Marvel Studios Doctor Strange in the Multiverse of Madness is yet another post-Endgame Marvel Cinematic Universe offering that takes a crack at breaking free of the restraints of the formula that was so profitable for the studio without alienating the fans. With director Sam Raimi at the helm, the film does feel “Marvel-y,” but on the minus side, it is at the cost of fulfilling the promise in the trailers of a much more chilling and macabre-telling of the tale. So, though the film is a fun night out, it is less like Halloween at Knott’s Scary Farm and more like riding Disneyland’s Haunted Mansion.
As the name implies, the story revolves around Doctor Stephen Strange, once again played beautifully by Benedict Cumberbatch, at some point in time after he helps Avengers save the universe from Thanos (Avengers: Endgame). After the sudden and pretty spectacular appearance of a young woman named America Chavez (Xochitl Gomez), whose fate seems tied to that of the Multiverse, Strange takes on the role of being a guardian/savior to both. As he is pulled into one universe after another, he finds new versions of old friends and enemies. Each encounter leaves him more unsteady and filled with questions about how to defeat the evil threatening the Multiverse and about himself.
Screenwriter Michael Waldron’s story is filled with as many dizzying twists as the multiverse itself, but Raimi’s direction helps keep the threads from becoming too tangled to follow. Injecting the film with humor and some impressive and scary visuals, the film never becomes too weighted down by some of the grimmer aspects of the story. Multiverse has the feel of old school, more fun, and less tortured superhero films, like Raimi’s “Spiderman” trilogy. It isn’t a perfect fit for this film, though. Not that I’m gung-ho for super dark and brooding superhero movies, but a dash more gravitas in this piece might have been a better fit for the character of Strange.
Cumberbatch slides back into Strange but shows us a more complete picture of the character we have ever seen since Doctor Strange. Strange is finally the story’s focus again, not just a supporting team member. This Stephen Strange has been through the wars, and it shows. The arrogance, we are reminded, is still there, but we see the scars and the vulnerability, as well.
Xochitl Gomez’s America Chavez is a welcome addition to the MCU. I wasn’t familiar with her backstory, but like other young characters from the Marvel comic books, she infuses the stories with a much-needed boost of youthful perspective and energy. The actress herself did an admirable job of grounding the character in reality no matter the hyper-reality of the scene.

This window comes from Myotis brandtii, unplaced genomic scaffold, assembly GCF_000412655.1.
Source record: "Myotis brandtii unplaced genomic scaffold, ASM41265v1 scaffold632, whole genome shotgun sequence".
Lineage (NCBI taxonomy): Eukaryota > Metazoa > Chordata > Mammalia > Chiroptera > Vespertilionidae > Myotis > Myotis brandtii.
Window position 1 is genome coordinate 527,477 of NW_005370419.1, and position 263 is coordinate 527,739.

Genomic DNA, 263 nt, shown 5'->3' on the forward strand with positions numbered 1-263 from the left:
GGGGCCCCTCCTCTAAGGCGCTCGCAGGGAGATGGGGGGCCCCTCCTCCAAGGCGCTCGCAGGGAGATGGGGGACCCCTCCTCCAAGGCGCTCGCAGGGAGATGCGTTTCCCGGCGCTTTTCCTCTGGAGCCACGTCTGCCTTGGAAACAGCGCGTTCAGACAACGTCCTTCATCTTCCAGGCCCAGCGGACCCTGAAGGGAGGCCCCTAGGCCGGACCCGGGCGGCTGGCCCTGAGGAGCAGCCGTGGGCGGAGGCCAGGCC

Wanda Maximov/The Scarlet Witch has always been a compelling character, even from her introduction during and end credit scene in Captain America: The Winter Soldier. We have been invested in her journey, and Marvel has spent a lot of time making sure we stay that way, giving Elisabeth Olsen some of the more memorable MCU moments, including a series on Disney+. In Multiverse, her story continues and, in many ways, nearly eclipses Strange’s. This is not only in the writing but also due to Olsen’s fantastic performance. She almost walks away with the movie.
Touching on the visuals of the film, the design of the various universes was gorgeously detailed and impressive. Also, as hard as it is to say anymore, “Wow great digital effects” without someone rolling their eyes, they really were, well, great.
The sound design and editing were spot on, though it was a bit loud (or maybe I’m just getting old). Also, Danny Elfman’s score was appropriately thrilling and moody at times, perfectly underscoring the action and never taking center stage.
Finally, though no spoiler’s here, some gasp-out-loud moments are worth the price of admission and will make Marvel fans smile. In addition, the movie offers a few potential glimpses of the next phase of the MCU offerings. And, of course, stay for the end credit scenes.
It may not be the best of the MCU, and even though it is not the scare-fest you might be hoping for, it is definitely entertaining and unique. Doctor Strange in the Multiverse of Madness works, and I’m certainly going to see it again.
3.75 out of 5 stars
In Marvel Studios’ “Doctor Strange in the Multiverse of Madness,” the MCU unlocks the Multiverse and pushes its boundaries further than ever before. Journey into the unknown with Doctor Strange, who, with the help of mystical allies both old and new, traverses the mind-bending and dangerous alternate realities of the Multiverse to confront a mysterious new adversary.
“Doctor Strange in the Multiverse of Madness” stars Benedict Cumberbatch, Elizabeth Olsen, Chiwetel Ejiofor, Benedict Wong, Xochitl Gomez, with Michael Stühlbarg, and Rachel McAdams.
The film is directed by Sam Raimi, and Kevin Feige is the producer. Louis D’Esposito, Victoria Alonso, Eric Hauserman Carroll, Scott Derrickson and Jamie Christopher serve as executive producers. The screenplay was written by Michael Waldron. “Doctor Strange in the Multiverse of Madness” releases in U.S. theaters on May 6, 2022.